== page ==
Sexually antagonistic evolution caused by male-male competition in the pistil
Research output: Contribution to journal › Article
Although sexual selection and sexual conflict are important evolutionary forces in animals, their significance in plants is uncertain. In hermaphroditic organisms, such as many plants, sexual conflict may occur both between mating partners (interlocus conflict) and between male and female sex roles within an individual (intralocus conflict). We performed experimental evolution, involving lines that were crossed with either one or two pollen donors (monogamous or polyandrous lines), in the hermaphroditic plant (Collinsia heterophylla) where early fertilizations are associated with female fitness costs (reduced seed set). Artificial polyandry for four generations resulted in enhanced pollen performance and increased female fitness costs compared to the monogamous and source (starting material) lines. Female fitness was also reduced in the monogamous line, indicating a possible trade-off between sex roles, resulting from early pollination. We performed a second experiment to investigate a potential harming effect of pollen performance on seed set. We found that high siring success of early arriving pollen competing with later-arriving pollen was associated with high female fitness costs, consistent with an interlocus sexual conflict. Our study provides evidence for the importance of sexual selection in shaping evolution of plant reproductive strategies, but also pinpoints the complexity of sexual conflict in hermaphroditic species.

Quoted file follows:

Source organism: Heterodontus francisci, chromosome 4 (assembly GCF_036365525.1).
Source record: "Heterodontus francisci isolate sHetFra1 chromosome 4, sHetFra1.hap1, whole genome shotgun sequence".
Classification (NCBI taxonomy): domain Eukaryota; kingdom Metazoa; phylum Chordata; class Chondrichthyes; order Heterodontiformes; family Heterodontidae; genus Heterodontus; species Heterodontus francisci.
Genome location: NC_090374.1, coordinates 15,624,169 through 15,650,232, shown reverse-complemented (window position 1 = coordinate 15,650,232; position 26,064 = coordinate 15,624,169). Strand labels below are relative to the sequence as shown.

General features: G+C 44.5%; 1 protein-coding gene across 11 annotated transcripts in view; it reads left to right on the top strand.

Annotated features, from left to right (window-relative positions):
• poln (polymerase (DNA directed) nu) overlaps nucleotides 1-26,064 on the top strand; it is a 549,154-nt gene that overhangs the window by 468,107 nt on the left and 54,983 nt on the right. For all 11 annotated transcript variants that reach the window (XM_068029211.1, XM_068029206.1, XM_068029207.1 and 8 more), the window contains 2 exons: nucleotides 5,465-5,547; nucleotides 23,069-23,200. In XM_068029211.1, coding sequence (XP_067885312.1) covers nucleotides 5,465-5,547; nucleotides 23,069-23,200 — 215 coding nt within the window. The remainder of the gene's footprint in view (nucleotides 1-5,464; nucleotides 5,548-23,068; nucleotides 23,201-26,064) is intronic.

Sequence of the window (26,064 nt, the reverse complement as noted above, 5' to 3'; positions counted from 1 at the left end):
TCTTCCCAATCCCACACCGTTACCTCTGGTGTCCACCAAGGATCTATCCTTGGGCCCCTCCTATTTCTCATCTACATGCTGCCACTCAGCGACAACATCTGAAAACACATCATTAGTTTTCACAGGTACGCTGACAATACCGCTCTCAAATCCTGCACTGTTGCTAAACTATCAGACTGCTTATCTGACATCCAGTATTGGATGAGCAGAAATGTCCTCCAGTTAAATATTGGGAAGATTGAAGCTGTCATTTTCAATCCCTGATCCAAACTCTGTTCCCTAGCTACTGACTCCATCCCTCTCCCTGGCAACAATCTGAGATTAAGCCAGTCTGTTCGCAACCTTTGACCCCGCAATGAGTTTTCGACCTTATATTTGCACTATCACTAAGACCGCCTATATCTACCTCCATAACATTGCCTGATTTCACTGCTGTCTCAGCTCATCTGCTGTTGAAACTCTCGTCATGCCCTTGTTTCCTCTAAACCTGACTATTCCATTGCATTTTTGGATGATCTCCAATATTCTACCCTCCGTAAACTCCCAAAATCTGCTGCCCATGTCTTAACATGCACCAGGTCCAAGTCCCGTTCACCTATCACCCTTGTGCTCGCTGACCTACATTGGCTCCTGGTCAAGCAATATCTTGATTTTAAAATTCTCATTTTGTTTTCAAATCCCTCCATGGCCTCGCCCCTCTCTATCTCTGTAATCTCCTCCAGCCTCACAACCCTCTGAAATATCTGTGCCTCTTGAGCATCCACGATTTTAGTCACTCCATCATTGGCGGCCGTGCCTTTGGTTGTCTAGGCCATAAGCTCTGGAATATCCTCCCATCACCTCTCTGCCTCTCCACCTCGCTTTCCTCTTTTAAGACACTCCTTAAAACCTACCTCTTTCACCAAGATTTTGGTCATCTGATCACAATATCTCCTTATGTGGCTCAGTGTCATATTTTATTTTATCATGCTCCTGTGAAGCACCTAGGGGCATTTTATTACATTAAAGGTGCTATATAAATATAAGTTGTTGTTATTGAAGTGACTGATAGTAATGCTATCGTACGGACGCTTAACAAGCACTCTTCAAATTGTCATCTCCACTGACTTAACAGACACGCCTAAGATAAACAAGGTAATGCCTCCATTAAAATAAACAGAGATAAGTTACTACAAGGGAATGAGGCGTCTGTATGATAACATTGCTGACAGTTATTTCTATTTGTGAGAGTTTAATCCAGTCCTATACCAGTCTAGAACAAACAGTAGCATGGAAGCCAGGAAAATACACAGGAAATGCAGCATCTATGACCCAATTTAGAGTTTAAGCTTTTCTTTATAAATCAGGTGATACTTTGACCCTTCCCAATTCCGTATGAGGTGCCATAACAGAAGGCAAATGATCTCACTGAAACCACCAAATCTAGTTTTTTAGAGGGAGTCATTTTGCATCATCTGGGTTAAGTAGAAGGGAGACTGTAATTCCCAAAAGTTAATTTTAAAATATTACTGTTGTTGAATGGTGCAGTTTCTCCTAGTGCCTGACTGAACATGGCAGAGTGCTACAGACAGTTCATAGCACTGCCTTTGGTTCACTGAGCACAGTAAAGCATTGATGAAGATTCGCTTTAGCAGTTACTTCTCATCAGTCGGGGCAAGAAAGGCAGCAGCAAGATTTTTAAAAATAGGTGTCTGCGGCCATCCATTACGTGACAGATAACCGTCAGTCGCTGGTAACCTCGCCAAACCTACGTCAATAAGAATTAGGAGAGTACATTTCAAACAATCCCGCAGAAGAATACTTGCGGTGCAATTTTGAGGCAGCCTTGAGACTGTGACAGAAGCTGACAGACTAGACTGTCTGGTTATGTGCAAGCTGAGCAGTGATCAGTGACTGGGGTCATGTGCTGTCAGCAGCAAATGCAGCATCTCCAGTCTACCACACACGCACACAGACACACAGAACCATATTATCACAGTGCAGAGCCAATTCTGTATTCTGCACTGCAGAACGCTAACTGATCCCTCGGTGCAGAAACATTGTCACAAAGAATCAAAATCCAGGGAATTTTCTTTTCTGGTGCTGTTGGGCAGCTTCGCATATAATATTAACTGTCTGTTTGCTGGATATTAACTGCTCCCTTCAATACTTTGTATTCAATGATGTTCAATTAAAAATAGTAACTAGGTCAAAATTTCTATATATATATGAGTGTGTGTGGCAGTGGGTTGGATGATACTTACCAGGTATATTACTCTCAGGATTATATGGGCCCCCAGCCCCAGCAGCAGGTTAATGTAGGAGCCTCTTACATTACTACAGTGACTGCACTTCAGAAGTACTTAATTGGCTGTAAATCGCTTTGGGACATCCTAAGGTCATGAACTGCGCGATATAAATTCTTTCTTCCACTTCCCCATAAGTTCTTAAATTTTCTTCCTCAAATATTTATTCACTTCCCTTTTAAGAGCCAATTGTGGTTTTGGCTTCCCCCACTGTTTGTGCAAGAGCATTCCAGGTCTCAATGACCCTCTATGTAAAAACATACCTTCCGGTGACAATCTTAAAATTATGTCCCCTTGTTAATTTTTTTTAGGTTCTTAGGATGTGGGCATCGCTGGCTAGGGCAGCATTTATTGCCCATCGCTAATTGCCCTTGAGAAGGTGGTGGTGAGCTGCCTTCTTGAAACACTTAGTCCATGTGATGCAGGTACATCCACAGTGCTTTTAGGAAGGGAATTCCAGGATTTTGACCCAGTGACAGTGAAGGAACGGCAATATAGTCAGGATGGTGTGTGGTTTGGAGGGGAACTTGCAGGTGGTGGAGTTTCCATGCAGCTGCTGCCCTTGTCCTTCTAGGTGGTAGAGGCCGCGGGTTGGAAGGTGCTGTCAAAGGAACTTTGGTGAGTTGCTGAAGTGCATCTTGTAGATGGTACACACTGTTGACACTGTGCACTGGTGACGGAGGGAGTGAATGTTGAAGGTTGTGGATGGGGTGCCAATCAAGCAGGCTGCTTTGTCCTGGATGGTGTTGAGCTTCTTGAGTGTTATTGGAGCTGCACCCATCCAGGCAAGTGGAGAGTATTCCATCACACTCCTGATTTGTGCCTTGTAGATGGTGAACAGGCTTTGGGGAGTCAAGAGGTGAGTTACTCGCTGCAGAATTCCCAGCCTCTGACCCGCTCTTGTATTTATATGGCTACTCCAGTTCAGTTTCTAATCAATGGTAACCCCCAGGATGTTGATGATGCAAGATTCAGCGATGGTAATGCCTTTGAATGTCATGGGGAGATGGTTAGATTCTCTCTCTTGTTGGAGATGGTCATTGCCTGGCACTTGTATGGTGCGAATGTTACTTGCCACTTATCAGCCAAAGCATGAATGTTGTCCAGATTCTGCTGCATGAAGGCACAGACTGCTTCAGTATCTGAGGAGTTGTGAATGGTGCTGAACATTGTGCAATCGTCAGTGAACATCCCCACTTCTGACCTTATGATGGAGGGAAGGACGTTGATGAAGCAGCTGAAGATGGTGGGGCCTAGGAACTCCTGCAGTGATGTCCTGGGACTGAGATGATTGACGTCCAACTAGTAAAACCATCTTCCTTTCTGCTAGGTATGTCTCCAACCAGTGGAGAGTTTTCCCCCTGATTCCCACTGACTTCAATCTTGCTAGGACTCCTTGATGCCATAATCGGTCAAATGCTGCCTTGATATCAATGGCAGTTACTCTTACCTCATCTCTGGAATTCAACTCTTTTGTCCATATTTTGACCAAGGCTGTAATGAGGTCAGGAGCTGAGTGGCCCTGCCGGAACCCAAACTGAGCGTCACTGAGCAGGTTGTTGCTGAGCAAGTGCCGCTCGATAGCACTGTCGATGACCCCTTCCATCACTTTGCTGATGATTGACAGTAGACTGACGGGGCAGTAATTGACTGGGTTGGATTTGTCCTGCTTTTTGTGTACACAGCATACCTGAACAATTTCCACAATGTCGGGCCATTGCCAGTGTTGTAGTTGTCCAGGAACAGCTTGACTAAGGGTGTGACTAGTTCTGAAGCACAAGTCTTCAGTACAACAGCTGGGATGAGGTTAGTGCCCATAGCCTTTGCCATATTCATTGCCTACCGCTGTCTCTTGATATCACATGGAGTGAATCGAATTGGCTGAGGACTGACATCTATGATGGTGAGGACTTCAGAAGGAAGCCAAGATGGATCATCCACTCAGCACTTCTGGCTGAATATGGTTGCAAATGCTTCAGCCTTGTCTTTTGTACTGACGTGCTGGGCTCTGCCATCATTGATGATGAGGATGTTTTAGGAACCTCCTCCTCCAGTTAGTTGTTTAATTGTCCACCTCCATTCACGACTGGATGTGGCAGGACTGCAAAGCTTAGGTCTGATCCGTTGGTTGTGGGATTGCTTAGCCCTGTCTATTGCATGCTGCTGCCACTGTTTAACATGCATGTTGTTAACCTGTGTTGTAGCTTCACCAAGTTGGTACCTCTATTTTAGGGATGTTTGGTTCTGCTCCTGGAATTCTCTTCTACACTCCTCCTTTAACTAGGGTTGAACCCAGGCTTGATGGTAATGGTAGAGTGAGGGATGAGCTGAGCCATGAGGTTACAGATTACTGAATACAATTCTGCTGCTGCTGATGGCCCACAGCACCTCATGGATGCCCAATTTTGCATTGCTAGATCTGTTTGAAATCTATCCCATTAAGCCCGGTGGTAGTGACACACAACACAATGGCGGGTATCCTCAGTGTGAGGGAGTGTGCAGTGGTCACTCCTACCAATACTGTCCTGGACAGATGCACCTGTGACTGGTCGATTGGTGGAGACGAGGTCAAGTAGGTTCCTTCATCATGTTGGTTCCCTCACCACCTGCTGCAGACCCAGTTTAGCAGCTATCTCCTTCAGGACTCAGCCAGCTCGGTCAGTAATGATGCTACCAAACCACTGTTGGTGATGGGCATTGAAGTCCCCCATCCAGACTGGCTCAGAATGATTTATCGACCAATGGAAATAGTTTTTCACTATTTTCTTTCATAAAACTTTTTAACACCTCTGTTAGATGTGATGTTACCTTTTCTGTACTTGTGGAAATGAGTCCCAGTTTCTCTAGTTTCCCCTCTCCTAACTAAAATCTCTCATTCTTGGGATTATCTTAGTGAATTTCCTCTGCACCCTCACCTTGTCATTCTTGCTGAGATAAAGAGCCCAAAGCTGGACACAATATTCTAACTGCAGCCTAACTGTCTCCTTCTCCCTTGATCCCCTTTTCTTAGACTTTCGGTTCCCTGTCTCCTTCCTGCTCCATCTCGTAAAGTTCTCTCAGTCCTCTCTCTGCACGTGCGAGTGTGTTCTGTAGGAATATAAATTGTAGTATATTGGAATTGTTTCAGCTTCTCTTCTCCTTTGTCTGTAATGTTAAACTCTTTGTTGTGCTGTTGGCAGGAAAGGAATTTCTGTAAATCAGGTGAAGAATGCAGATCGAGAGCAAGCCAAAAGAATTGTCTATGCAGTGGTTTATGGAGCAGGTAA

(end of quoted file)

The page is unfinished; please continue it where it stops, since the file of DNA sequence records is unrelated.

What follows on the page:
|Research areas and keywords||
Subject classification (UKÄ) – MANDATORY
|Early online date||2017 Sep 13|
|Publication status||Published - 2017 Oct|